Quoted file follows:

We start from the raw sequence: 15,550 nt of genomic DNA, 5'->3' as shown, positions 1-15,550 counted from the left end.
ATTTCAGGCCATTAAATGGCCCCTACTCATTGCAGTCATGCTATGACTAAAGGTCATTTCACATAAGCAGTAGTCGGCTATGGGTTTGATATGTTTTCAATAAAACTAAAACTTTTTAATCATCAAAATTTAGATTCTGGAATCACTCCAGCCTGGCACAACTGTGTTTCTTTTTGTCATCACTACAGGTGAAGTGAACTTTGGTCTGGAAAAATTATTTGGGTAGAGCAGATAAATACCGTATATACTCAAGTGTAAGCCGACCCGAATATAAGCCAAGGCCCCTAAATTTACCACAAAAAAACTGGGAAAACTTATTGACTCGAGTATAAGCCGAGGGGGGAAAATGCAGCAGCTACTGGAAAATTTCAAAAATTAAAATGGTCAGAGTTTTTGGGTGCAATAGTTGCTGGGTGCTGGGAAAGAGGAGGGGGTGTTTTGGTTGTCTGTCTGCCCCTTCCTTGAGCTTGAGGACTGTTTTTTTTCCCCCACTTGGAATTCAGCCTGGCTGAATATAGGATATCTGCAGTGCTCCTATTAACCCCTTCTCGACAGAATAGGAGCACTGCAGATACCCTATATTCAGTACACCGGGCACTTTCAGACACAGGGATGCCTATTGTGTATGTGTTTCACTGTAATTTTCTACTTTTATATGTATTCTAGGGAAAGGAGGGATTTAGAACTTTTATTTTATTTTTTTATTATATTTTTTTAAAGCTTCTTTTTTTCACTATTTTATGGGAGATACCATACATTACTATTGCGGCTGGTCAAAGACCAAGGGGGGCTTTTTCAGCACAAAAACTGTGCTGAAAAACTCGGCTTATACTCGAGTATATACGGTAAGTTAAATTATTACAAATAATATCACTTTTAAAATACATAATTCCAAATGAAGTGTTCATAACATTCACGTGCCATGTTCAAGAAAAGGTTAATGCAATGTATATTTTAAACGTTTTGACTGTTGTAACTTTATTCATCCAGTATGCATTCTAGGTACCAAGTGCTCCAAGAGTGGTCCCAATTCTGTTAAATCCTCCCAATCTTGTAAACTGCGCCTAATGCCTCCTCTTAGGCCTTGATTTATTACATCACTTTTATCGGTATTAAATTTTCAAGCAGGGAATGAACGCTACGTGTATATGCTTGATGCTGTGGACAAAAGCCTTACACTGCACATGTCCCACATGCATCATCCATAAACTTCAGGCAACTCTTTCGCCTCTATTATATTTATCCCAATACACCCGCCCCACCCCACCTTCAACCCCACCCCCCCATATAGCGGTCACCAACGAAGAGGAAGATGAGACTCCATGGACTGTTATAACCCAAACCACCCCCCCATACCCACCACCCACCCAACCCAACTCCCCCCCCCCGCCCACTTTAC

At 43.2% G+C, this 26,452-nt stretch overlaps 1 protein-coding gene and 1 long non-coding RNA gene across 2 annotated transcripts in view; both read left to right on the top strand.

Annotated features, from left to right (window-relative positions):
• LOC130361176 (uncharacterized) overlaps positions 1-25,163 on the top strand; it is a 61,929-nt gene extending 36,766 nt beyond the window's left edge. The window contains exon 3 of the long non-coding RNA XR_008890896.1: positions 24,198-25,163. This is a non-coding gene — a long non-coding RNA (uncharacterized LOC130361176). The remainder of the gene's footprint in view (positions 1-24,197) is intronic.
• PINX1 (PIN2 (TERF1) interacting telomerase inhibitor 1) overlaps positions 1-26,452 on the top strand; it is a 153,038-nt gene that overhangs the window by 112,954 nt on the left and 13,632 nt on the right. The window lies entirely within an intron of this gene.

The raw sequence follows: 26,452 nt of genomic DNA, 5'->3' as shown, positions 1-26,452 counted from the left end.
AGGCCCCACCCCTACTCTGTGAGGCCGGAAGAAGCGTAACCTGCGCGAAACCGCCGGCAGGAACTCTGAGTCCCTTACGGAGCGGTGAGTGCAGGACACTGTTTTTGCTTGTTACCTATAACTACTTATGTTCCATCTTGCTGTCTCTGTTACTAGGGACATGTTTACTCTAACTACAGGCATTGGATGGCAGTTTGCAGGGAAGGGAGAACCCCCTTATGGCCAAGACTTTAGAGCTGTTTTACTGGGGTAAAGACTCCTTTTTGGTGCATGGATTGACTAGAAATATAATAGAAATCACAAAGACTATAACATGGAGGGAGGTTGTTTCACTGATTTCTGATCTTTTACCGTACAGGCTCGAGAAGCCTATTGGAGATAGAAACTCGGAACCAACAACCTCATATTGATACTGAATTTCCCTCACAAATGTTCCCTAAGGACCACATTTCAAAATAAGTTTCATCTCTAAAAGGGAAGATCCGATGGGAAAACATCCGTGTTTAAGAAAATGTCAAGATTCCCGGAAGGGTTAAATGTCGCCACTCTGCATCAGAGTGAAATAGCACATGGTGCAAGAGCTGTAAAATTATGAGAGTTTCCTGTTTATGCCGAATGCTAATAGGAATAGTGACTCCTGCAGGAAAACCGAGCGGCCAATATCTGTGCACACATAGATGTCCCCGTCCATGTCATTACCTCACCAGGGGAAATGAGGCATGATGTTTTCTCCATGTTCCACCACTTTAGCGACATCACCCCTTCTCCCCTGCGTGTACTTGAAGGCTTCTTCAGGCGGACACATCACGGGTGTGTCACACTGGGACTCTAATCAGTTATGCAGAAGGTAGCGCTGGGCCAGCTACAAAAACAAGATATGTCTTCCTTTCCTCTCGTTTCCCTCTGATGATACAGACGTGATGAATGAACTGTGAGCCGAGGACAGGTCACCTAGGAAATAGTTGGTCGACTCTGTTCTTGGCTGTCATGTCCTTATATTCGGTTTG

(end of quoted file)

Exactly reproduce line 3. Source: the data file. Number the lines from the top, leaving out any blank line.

At 43.2% G+C, this 26,452-nt stretch overlaps 1 protein-coding gene and 1 long non-coding RNA gene across 2 annotated transcripts in view; both read left to right on the top strand.